Avoid these movements until your core is rehabbed. They’re not off-limits forever, just until you’re better able to manage pressure!

Best Exercises for Diastasis Recti

Healing your core means strengthening your transverse abdominis (TVA). These are the “corset” muscles that wrap around your core and hold everything together. The following exercises target these deep core muscles.

Remember, everyone is unique – listen to YOUR body throughout your diastasis healing journey.

Once you’ve hit at least 6 weeks postpartum and have your doctor’s ok to begin working out, add these exercises into your routine.

Aim to complete a couple of sets of 10 reps for each side:

Diastasis Recti Exercises for Beginner/Newly Postpartum Bodies

1. Pelvic Tilts

  • Lie on your back, with your feet on the ground and legs bent at a 90 degree angle.
  • Inhale through your nose, down into your rib cage.
  • Exhale audibly out your mouth while you gently tilt your pelvis back.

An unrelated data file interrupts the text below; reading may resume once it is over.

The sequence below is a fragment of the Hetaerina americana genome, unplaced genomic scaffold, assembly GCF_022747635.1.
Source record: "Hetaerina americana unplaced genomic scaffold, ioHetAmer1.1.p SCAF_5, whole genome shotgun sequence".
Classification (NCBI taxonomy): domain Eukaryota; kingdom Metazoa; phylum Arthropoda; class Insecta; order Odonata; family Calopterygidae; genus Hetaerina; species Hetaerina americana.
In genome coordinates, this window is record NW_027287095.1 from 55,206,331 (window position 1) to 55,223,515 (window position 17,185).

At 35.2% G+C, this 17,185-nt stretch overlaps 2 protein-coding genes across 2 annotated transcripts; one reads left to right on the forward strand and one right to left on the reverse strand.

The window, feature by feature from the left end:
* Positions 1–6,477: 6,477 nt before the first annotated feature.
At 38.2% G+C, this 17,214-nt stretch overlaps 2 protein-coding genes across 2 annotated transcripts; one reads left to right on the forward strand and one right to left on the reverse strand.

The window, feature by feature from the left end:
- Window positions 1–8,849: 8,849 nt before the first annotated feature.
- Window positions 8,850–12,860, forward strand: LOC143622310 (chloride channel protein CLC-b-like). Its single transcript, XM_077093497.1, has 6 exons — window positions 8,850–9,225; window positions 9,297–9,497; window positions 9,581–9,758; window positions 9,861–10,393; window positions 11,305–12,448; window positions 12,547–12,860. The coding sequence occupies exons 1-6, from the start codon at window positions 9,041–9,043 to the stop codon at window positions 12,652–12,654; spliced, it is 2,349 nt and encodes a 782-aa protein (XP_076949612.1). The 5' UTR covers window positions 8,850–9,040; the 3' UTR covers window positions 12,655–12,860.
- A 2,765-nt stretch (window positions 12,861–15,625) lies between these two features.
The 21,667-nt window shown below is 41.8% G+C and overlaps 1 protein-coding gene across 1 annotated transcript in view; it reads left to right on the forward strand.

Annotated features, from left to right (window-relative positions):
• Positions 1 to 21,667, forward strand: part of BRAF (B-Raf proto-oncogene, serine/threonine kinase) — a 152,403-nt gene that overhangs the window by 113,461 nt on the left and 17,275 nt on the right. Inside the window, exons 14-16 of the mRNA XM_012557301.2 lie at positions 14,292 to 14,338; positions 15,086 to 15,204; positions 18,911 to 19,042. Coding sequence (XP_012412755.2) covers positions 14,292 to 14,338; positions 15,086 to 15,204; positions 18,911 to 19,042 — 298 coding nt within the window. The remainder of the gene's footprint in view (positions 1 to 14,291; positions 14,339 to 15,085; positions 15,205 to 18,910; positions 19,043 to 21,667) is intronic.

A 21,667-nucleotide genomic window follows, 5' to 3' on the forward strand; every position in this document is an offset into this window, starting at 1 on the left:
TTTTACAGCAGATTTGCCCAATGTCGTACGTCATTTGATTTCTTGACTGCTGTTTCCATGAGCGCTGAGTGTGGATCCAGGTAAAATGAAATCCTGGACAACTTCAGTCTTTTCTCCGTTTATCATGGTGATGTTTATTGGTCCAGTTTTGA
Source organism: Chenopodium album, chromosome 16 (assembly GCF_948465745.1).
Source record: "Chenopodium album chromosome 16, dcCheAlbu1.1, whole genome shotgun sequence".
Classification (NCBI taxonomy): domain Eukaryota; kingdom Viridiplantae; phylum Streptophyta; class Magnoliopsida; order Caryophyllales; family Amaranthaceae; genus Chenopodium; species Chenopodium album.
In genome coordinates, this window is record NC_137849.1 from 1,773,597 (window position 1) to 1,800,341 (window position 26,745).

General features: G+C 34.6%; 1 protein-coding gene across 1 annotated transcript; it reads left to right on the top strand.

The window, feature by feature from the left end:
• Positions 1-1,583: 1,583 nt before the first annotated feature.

pelvic tilts exercise

2. Heel Slides

  • Lie on your back with a neutral spine, then extend one leg out. 
  • Inhale through your nose, down into your rib cage. 
  • Exhale as you slide the heel back in toward your body. Alternate legs.

heel slides exercise

3. Knee Roll-Outs (a.k.a. Leg or Hip Openers)

  • Lie on your back with your spine in a neutral position, knees bent and feet flat on the floor.
  • Inhale through your nose into the body as you slowly lower your right knee to the floor. You should feel your abdominal muscles activate.
  • Exhale as you bring the knee back up, pulling your pelvic floor and belly up and in.
  • Relax and repeat 5-10 times before switching to the other leg.

knee rollouts exercise

4. Bridges

  • Lie on your back, with your knees bent and feet flat on the floor.